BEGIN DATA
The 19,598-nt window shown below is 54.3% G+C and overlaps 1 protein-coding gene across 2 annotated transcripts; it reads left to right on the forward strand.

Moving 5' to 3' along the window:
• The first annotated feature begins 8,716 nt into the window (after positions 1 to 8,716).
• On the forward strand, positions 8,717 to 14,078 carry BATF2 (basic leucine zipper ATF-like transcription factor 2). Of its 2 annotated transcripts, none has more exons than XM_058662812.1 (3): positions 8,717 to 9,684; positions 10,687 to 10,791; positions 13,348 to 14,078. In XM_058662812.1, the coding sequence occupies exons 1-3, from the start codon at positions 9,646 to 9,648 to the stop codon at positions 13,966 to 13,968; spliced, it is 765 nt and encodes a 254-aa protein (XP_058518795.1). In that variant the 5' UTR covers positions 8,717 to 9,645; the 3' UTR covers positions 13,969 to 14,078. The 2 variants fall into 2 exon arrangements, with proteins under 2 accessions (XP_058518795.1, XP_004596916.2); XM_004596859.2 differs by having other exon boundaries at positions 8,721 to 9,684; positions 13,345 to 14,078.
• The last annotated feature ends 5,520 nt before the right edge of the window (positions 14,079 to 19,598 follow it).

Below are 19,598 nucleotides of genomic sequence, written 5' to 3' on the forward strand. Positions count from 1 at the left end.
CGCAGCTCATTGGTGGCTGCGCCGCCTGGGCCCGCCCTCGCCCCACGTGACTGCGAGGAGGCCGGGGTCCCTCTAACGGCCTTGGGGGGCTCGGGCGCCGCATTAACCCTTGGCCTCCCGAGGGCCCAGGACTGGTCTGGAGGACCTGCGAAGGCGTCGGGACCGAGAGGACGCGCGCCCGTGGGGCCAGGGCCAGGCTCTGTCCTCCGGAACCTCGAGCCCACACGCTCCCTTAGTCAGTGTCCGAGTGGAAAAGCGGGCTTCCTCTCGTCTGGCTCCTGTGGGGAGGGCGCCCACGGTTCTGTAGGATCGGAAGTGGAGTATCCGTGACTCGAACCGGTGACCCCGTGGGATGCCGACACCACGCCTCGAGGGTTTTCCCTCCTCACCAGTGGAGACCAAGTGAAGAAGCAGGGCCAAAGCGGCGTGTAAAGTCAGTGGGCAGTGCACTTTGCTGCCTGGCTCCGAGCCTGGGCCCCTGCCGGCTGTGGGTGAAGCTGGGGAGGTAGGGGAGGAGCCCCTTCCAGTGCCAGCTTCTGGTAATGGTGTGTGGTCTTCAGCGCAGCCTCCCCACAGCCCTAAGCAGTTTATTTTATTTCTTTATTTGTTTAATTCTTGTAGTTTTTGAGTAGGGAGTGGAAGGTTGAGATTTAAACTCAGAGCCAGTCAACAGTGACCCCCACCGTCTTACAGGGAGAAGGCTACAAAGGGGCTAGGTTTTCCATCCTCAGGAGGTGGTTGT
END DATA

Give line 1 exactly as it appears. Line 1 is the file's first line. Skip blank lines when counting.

The 19,598-nt window shown below is 54.3% G+C and overlaps 1 protein-coding gene across 2 annotated transcripts; it reads left to right on the forward strand.